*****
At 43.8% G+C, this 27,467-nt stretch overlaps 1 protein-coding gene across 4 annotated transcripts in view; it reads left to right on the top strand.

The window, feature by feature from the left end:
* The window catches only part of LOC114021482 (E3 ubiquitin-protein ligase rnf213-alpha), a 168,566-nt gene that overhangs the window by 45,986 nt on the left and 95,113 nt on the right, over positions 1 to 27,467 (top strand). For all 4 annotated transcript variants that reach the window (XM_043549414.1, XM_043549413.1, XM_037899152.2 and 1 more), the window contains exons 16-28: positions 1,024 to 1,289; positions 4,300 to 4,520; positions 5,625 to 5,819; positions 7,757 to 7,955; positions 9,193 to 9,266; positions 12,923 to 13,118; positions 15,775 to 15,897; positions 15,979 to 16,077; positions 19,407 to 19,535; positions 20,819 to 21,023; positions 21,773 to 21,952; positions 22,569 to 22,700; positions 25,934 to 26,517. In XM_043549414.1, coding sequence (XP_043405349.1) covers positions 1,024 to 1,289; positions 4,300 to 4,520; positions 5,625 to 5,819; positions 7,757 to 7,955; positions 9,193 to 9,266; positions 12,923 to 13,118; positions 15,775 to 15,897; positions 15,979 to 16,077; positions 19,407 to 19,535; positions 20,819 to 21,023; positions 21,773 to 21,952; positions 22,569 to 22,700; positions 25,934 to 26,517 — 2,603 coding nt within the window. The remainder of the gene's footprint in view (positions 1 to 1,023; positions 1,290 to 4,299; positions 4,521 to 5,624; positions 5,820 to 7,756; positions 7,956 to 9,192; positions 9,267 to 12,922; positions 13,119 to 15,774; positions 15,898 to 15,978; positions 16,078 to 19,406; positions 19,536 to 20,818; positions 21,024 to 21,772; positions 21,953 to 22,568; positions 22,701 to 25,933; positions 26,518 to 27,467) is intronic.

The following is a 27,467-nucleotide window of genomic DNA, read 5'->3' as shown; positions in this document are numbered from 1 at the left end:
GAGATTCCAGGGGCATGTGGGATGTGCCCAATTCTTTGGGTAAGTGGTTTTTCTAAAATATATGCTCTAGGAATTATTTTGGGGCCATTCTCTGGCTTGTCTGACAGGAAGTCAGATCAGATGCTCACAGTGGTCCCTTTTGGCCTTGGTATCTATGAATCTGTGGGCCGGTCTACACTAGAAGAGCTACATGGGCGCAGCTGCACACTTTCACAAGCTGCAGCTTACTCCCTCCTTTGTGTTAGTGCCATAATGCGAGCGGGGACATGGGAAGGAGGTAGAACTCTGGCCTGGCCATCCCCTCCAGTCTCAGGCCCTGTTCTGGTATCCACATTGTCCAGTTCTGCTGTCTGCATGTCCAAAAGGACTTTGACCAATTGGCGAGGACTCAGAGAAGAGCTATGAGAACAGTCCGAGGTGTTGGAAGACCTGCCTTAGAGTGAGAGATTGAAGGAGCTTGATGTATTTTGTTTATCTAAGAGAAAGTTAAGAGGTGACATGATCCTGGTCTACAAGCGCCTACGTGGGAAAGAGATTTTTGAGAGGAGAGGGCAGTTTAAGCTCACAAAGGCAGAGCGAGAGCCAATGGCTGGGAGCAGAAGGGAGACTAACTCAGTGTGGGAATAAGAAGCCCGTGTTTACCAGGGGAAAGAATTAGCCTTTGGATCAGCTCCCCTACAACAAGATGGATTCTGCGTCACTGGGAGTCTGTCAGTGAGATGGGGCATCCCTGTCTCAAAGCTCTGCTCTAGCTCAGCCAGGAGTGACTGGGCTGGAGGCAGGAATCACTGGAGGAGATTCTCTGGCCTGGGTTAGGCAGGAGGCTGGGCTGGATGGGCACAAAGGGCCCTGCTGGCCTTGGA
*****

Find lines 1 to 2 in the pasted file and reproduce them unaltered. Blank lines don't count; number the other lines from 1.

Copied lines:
At 43.8% G+C, this 27,467-nt stretch overlaps 1 protein-coding gene across 4 annotated transcripts in view; it reads left to right on the top strand.

The window, feature by feature from the left end: